5:27 PM
Apr 12, 2019
 |  BioCentury  |  Tools & Techniques

ctDNA inches toward new applications

How ctDNA could move into applications beyond patient stratification

After establishing itself as a key tool for tumor profiling and patient stratification, circulating tumor DNA is now beginning to make the move into monitoring response to therapy, where it promises an early read of efficacy that could cut clinical timelines and costs.

Getting from here to there will require generation of prospective validation data across several cancer types and therapies, plus standardization of assays to measure ctDNA. Several companies have started gathering the data and forming the collaborations needed to make this happen.

ctDNA assays stand to read out drug response within weeks, instead of the months patients normally wait to get an image-based readout. These tests detect cell-free DNA that has been shed from tumors into blood and constitute one form of liquid biopsy.

Adoption of ctDNA assays would not only speed up clinical trials, it could spare patients months of exposure to a drug that isn’t working and give them a chance to move on to a different treatment sooner.

The method’s speed would be a boon for adaptive clinical trials, where one of the major aims is quick reassignment of non-responsive patients to another study arm.

Companies large and small are already using ctDNA to profile tumors and stratify patients for trials. One assay has been approved by FDA, the Cobas EGFR Mutation Test v2 from Roche and AstraZeneca plc, which detects EGFR mutations in lung cancer patients.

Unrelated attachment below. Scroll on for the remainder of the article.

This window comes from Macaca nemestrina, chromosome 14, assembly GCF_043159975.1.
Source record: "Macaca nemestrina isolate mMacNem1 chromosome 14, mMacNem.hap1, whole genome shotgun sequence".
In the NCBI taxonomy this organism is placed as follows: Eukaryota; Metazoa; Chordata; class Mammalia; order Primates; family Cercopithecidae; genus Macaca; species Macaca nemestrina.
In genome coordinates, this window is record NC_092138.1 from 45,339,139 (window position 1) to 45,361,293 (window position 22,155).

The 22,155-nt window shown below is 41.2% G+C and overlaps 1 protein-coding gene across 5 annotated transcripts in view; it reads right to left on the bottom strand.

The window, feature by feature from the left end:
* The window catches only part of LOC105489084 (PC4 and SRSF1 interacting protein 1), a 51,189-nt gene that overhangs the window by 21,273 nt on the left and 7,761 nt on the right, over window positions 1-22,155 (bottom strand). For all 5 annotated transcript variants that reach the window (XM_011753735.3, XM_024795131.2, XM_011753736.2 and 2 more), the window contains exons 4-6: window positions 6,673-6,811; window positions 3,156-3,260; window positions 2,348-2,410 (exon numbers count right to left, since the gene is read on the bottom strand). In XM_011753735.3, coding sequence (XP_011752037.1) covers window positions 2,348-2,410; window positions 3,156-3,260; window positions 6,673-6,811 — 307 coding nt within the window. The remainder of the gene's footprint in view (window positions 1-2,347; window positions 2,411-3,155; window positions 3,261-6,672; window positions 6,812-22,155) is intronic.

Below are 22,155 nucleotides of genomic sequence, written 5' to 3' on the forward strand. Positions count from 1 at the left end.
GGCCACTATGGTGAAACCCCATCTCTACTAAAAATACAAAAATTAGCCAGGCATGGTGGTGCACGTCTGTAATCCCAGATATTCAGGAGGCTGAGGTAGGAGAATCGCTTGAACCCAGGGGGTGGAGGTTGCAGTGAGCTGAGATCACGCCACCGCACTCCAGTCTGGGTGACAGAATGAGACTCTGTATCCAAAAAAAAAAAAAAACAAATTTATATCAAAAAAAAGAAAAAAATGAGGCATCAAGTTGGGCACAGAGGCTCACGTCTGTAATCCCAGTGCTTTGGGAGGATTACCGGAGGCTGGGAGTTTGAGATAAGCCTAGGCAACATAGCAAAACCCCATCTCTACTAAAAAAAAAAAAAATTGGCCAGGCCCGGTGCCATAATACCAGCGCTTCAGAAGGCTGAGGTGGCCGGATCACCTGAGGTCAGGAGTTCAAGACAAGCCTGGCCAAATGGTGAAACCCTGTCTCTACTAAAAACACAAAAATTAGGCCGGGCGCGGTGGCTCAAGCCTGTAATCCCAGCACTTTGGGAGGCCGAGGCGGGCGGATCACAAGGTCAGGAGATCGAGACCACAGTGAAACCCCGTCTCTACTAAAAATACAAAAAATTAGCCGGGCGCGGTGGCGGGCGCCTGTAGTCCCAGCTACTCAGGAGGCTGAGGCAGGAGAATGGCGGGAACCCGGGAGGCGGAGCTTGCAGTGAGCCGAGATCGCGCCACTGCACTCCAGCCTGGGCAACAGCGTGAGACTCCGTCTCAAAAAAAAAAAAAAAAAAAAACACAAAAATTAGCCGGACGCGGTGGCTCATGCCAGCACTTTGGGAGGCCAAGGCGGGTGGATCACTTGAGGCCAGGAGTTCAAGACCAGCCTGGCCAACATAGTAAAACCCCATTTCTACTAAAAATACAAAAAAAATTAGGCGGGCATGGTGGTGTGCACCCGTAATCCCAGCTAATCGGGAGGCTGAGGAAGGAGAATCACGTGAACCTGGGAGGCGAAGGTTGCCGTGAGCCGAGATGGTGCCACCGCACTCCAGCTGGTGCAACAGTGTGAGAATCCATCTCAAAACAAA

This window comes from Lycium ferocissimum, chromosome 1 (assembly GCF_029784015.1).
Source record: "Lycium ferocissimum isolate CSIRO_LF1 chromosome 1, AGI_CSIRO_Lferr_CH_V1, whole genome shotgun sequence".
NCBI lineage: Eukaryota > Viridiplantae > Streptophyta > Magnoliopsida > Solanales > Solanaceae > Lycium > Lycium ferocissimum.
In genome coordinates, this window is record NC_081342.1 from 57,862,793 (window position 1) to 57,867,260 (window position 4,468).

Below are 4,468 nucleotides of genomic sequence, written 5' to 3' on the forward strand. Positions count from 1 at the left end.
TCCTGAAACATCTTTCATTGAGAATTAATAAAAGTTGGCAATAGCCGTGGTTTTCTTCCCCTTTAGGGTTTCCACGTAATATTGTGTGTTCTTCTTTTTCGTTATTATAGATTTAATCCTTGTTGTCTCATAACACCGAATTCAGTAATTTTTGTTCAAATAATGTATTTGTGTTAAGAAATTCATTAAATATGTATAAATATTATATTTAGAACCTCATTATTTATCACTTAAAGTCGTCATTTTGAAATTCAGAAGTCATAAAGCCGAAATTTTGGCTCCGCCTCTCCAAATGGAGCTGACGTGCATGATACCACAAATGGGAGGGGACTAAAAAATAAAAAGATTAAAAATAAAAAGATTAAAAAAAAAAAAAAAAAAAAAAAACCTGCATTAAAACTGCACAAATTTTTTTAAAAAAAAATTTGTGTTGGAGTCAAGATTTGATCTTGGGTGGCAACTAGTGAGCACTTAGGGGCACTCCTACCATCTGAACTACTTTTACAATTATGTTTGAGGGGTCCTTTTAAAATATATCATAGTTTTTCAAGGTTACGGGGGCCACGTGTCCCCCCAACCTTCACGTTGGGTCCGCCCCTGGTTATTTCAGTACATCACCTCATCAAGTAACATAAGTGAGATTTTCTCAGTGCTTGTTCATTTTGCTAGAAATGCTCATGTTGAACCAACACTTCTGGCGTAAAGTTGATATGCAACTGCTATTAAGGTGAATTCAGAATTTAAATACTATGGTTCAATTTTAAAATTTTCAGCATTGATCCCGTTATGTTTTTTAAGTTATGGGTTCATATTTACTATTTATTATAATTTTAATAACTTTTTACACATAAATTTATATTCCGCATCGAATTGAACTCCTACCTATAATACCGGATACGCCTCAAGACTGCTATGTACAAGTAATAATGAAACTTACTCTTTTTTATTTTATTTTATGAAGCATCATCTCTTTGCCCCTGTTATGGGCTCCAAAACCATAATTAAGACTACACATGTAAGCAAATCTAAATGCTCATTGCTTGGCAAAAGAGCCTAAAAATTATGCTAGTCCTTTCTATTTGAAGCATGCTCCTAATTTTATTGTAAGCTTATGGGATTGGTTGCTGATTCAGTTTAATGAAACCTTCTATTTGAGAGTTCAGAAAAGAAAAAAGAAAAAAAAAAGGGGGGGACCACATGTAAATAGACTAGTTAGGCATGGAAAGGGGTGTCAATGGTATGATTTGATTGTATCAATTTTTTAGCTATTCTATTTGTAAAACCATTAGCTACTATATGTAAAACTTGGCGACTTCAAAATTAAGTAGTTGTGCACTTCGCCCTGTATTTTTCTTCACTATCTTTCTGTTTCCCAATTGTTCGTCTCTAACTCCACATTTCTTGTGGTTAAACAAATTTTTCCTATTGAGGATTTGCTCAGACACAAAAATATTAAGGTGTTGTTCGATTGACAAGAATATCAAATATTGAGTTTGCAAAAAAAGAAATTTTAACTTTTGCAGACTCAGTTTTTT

“For advanced cancer, ctDNA is here and now, not just for blood profiling where tissue biopsies fall short, but as a first profiling methodology.”

Amirali Talasaz, Guardant Health

“For advanced cancer, ctDNA is here and now, not just for blood profiling where tissue biopsies fall short, but as a first profiling methodology,” Amirali Talasaz, president of COO of Guardant Health Inc., told BioCentury. Guardant is developing the Guardant360 liquid biopsy to detect mutations in non-small cell lung cancer (NSCLC).

Three biopharma companies interviewed by BioCentury all said they’re using ctDNA for monitoring drug response to support clinical development programs.

But they noted much work remains to be done, and there’s no consensus yet on which aspects of the DNA to monitor, such as the number of mutations or their evolution over time.

For the technology to go mainstream and ultimately be used to create surrogate endpoints, they think industry needs to come together to collect validation data and agree on standards.

“The areas of drug monitoring, minimal residual disease detection and early diagnostics still need development, and it will take a number of years before they move past internal drug development, but we see them as being transformative,” said Carl Barrett, VP of oncology translational sciences at AstraZeneca.

Need for speed

In addition to being cheaper and...

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